Get ready for a little more pain at the pump this summer.
Crude oil prices are at the highest level in more than three years and are expected to keep climbing, pushing up gasoline prices along the way.
Pain at pump by numbers
› $2.49: Average price per gallon for regular gas in Chattanooga last week, up 1.8 cents in the past week and 40.3 cents in the past year.
› $2.81: Average price per gallon for regular gas for the U.S. as a whole last week, up 4.3 cents in the past week and 42.3 cents in the past year.
› $3.85: All-time average peak price for Chattanooga gas prices in 2008.
› $1.44: Low price reached for gas prices in Chattanooga in January 2009 and February 2016.
Chattanooga motorists are paying the highest gas prices since hurricanes Irma and Maria shut down pipelines and spiked prices in the Southeast last September. Local gas prices are up by more than 40 cents a gallon from a year ago, according to the weekly survey of 170 Chattanooga area gas stations released Monday.
"This will be the most expensive driving season since 2014," said Tom Kloza, global head of energy analysis for Oil Price Information Service. "We're seeing a higher price environment ... but I don't think we're going to look at really apocalyptic numbers."
Surveys by AAA and Gasbuddy.com show the average price of regular gas in Chattanooga at $2.49 per gallon is still 32 cents per gallon less than the U.S. as a whole and the cheapest of any major metro city in Tennessee.
Although local gas prices are up by more than a dollar a gallon from the low point reached two years ago, they remain $1.36 below the peak price of $3.85 a gallon reached a decade ago before the Great Recession caused a plunge in oil demand and prices, according to Gas buddy.com
Mark Jenkins, spokesman for AAA — The Auto Club Group, said crude oil prices are about 33 percent more expensive than they were this time last year.
"Expensive oil means expensive gasoline," he said. "The higher prices at the pump are mainly a result of a tightening oil market, which leaves us prone to price hikes based on geopolitical tensions and supply shortage concerns."
The price of U.S. crude oil has been on a steady incline since last June, last week hitting $68.64, the highest since December 2014. Benchmark U.S. crude closed Monday at $68.57.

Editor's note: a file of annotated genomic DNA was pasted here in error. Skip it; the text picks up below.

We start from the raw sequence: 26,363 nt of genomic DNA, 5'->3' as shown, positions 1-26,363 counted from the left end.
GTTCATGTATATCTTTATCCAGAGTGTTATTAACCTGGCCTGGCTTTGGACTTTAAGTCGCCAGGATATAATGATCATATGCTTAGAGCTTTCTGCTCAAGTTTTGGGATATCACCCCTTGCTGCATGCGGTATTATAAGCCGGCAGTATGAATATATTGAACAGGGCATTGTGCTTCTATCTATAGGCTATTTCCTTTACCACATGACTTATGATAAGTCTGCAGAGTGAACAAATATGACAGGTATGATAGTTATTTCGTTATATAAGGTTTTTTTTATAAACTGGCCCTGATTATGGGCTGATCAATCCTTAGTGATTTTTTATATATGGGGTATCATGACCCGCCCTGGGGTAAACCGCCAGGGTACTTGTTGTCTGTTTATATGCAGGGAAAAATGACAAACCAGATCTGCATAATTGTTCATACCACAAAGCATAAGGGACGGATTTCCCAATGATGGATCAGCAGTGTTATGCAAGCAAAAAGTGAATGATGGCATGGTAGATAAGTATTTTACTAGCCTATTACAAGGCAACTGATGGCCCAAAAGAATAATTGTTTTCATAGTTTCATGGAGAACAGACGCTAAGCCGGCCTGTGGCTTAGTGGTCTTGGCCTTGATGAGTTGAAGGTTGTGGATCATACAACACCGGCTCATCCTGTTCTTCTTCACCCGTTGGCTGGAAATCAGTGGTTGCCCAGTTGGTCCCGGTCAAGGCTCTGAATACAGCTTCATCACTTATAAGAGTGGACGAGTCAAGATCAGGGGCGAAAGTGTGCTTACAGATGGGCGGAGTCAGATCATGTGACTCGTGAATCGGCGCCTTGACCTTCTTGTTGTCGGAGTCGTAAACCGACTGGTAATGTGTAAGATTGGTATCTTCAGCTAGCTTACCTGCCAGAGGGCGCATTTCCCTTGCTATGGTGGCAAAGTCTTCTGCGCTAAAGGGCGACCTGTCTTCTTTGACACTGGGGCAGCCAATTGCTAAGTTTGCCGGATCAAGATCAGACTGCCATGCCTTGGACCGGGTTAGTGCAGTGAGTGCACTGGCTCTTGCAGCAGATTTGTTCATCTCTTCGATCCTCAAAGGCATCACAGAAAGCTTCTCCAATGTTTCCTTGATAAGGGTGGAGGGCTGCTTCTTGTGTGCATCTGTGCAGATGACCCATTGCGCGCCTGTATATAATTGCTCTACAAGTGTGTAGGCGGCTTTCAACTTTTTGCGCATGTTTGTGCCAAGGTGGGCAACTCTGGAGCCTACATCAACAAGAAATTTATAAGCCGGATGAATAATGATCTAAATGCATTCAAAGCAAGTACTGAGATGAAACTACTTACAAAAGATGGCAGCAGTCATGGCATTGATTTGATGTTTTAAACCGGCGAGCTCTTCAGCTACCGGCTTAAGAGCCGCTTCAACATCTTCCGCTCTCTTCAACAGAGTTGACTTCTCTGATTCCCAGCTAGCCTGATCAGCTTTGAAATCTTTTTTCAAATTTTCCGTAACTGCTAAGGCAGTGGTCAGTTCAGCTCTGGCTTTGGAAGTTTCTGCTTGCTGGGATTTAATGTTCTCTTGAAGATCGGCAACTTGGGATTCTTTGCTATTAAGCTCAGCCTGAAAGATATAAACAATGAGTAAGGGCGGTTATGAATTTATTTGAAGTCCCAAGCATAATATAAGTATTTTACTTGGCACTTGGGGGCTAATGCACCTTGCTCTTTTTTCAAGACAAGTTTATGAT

Oil prices near $70 shouldn't put the brakes on economic growth, however. While they're boosting costs for some sectors of the economy, the energy sector and related industries have more money to spend on equipment and workers.
But higher oil prices are certainly an inconvenience for drivers, especially those with lower incomes.
"The good news is, both at the global level and the U.S. level, this is occurring at a time when growth is fairly robust," said Nariman Behravesh, chief economist at IHS Markit. "But consumers as a whole will be hurt, mostly because gasoline prices are going up."
Pump prices normally rise as demand increases from families going on vacation and taking to the highways on road trips. Already, U.S. consumer demand for gasoline hit a record high for April, according to the EIA.
Chattanooga's $1.1 billion-a-year tourism industry, which is busiest in the summer months, generates most of its business from those who drive to the Scenic City. Although higher gas prices will increase the cost of travel, industry leaders said they don't anticipate the rise in fuel prices in the past year will negatively impact most hotels and attractions, which derive 75 percent of their traffic from markets within a 2- to 3-hour drive.
"People aren't likely to change their vacation or weekend plans because of an extra $5 cost of gas," said Dave Santucci, marketing vice president for the Chattanooga Area Convention and Visitors Bureau.
Patrick DeHaan, head of petroleum analysis for GasBuddy, said he doesn't foresee significantly higher gas prices from their current level.
"Gas prices are perhaps just a dime away from hitting a peak for the short-term, pending OPEC's meeting in June," DeHaan said. "With refineries well positioned for the summer months, we look for some relief by mid-June, but do expect this summer to remain one of the priciest in the last few as average prices climb close to the psychological $3 per gallon barrier."
AAA surveys show 16 percent of all U.S. gas stations are now charging more than $3 per gallon.
Staff writer Dave Flessner contributed to this story.